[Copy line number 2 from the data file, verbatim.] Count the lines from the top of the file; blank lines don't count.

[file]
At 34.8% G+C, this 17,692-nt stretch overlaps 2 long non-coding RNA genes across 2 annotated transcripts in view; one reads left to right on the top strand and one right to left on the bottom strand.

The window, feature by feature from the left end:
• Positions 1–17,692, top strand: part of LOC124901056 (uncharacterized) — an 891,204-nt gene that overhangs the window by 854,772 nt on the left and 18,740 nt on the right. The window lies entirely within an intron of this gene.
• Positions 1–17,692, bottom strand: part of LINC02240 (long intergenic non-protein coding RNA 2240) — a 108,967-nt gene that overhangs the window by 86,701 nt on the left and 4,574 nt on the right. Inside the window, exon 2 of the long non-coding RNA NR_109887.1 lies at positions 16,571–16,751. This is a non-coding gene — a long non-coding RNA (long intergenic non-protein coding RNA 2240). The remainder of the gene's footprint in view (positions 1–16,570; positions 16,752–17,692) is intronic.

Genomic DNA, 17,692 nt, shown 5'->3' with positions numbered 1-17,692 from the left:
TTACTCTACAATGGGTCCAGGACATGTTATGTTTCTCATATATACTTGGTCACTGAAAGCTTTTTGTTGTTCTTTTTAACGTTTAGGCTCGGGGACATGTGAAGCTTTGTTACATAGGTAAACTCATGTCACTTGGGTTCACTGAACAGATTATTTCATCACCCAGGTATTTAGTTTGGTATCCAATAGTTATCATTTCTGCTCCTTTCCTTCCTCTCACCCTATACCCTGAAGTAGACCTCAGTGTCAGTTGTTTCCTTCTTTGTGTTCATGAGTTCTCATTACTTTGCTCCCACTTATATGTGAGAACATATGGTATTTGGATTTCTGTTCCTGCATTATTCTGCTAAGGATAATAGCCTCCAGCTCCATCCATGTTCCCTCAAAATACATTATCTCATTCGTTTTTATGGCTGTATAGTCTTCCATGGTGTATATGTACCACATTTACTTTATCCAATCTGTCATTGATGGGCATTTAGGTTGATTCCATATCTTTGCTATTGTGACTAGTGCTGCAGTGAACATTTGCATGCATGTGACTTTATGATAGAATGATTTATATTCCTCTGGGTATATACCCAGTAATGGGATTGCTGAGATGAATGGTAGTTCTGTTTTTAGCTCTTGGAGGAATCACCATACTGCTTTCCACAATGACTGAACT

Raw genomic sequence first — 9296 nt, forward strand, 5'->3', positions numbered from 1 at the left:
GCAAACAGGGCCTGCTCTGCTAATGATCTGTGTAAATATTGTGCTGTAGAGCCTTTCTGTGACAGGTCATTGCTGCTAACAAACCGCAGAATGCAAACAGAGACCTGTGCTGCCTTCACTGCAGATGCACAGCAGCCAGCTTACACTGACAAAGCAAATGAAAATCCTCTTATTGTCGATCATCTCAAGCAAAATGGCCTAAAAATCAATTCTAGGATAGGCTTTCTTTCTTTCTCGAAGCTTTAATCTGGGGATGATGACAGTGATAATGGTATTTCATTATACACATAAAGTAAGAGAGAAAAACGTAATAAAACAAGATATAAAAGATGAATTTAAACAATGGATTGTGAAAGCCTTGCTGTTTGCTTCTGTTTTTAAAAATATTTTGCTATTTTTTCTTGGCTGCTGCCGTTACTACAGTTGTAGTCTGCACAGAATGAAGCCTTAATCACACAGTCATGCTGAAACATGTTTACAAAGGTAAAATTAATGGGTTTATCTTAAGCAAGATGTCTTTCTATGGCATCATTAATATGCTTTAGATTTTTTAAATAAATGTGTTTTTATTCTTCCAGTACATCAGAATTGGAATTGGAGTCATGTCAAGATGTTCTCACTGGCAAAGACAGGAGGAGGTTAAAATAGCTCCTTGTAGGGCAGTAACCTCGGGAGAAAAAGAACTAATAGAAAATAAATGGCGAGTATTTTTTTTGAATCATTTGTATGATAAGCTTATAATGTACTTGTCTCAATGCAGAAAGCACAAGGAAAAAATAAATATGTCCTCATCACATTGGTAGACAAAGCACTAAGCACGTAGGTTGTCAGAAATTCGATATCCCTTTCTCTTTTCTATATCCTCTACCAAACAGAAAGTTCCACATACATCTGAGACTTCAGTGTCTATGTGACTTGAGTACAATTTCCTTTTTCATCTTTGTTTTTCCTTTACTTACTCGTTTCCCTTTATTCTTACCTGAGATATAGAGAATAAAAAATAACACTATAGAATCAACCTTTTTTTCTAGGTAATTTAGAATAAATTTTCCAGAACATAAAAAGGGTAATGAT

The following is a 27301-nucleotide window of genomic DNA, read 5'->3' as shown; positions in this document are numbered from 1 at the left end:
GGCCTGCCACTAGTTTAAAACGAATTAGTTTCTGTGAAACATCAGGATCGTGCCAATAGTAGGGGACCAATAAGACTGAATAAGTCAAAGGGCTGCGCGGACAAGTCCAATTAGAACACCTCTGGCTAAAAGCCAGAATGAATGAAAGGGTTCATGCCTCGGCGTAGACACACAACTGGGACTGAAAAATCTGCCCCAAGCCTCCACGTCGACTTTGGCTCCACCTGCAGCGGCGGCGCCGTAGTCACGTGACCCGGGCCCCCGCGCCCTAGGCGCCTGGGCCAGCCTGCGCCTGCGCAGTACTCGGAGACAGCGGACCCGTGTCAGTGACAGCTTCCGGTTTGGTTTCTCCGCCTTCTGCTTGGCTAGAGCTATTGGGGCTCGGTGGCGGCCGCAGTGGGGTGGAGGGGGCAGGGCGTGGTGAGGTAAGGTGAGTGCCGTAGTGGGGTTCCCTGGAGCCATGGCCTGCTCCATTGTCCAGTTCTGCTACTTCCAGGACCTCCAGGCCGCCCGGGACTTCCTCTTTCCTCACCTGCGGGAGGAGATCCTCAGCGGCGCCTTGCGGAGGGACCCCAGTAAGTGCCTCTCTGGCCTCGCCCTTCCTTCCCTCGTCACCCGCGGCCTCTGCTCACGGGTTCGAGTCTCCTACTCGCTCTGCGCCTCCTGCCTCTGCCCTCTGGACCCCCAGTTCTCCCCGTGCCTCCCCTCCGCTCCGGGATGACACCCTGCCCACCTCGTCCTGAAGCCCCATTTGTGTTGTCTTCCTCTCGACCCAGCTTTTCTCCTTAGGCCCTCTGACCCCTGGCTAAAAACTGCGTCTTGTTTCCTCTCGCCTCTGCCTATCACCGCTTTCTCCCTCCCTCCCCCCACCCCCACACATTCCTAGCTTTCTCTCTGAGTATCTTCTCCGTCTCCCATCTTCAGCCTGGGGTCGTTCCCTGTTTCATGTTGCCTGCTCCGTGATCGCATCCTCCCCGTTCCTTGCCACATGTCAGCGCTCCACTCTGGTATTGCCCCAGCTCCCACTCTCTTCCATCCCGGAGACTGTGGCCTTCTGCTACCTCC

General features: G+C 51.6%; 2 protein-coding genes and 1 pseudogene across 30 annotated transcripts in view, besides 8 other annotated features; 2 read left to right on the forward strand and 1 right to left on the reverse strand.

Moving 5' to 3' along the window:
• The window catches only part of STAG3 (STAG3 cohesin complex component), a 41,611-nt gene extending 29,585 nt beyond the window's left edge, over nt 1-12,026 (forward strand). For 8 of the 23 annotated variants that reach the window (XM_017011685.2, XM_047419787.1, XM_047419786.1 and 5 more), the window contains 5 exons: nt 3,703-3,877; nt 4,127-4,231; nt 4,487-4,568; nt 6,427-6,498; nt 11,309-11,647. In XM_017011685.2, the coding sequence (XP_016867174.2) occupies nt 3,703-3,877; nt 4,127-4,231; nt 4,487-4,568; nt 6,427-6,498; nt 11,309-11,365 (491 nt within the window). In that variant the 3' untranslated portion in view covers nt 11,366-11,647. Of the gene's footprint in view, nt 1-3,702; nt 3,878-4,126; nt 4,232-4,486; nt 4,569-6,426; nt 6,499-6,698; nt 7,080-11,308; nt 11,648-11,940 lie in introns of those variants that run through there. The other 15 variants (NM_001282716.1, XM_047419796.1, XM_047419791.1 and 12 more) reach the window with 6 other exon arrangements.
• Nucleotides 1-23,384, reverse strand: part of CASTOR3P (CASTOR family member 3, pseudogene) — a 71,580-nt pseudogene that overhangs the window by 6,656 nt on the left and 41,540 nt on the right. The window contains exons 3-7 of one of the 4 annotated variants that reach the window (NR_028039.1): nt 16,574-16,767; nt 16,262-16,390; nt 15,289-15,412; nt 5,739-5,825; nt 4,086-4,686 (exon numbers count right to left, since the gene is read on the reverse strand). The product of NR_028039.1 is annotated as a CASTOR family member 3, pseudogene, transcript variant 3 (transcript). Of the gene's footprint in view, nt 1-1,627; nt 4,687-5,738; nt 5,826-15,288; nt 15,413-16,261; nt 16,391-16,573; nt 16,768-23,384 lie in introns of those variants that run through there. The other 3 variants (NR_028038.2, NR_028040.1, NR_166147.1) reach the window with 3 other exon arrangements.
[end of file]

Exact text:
The window, feature by feature from the left end: